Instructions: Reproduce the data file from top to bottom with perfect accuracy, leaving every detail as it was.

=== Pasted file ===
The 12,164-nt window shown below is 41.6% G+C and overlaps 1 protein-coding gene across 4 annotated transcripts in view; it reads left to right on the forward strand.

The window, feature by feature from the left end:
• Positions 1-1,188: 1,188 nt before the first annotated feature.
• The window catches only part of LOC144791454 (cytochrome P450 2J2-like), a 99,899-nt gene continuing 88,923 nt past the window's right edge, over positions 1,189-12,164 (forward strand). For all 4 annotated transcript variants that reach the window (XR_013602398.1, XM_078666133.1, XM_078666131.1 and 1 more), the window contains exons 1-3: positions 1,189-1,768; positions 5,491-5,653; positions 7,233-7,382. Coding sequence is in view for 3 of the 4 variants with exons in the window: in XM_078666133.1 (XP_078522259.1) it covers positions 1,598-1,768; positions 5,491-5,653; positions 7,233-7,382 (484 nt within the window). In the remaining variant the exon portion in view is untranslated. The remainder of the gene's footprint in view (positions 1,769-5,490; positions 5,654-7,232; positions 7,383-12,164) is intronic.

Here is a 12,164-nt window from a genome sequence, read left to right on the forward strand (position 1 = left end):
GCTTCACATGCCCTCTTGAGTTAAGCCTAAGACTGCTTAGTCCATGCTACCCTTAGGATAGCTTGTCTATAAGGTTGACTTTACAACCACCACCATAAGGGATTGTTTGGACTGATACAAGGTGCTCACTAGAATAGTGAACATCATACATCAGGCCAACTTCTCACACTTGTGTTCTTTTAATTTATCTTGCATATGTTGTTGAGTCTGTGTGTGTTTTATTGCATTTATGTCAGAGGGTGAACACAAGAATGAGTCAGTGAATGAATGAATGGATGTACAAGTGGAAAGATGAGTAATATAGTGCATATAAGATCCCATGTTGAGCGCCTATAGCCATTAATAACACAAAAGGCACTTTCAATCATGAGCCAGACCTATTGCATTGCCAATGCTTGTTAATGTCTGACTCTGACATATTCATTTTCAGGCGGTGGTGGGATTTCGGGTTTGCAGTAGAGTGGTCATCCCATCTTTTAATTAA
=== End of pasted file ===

The 12,164-nt window shown below is 41.6% G+C and overlaps 1 protein-coding gene across 4 annotated transcripts in view; it reads left to right on the forward strand.

The window, feature by feature from the left end:
• Positions 1-1,188: 1,188 nt before the first annotated feature.
• The window catches only part of LOC144791454 (cytochrome P450 2J2-like), a 99,899-nt gene continuing 88,923 nt past the window's right edge, over positions 1,189-12,164 (forward strand). For all 4 annotated transcript variants that reach the window (XR_013602398.1, XM_078666133.1, XM_078666131.1 and 1 more), the window contains exons 1-3: positions 1,189-1,768; positions 5,491-5,653; positions 7,233-7,382. Coding sequence is in view for 3 of the 4 variants with exons in the window: in XM_078666133.1 (XP_078522259.1) it covers positions 1,598-1,768; positions 5,491-5,653; positions 7,233-7,382 (484 nt within the window). In the remaining variant the exon portion in view is untranslated. The remainder of the gene's footprint in view (positions 1,769-5,490; positions 5,654-7,232; positions 7,383-12,164) is intronic.

Here is a 12,164-nt window from a genome sequence, read left to right on the forward strand (position 1 = left end):
GCTTCACATGCCCTCTTGAGTTAAGCCTAAGACTGCTTAGTCCATGCTACCCTTAGGATAGCTTGTCTATAAGGTTGACTTTACAACCACCACCATAAGGGATTGTTTGGACTGATACAAGGTGCTCACTAGAATAGTGAACATCATACATCAGGCCAACTTCTCACACTTGTGTTCTTTTAATTTATCTTGCATATGTTGTTGAGTCTGTGTGTGTTTTATTGCATTTATGTCAGAGGGTGAACACAAGAATGAGTCAGTGAATGAATGAATGGATGTACAAGTGGAAAGATGAGTAATATAGTGCATATAAGATCCCATGTTGAGCGCCTATAGCCATTAATAACACAAAAGGCACTTTCAATCATGAGCCAGACCTATTGCATTGCCAATGCTTGTTAATGTCTGACTCTGACATATTCATTTTCAGGCGGTGGTGGGATTTCGGGTTTGCAGTAGAGTGGTCATCCCATCTTTTAATTAA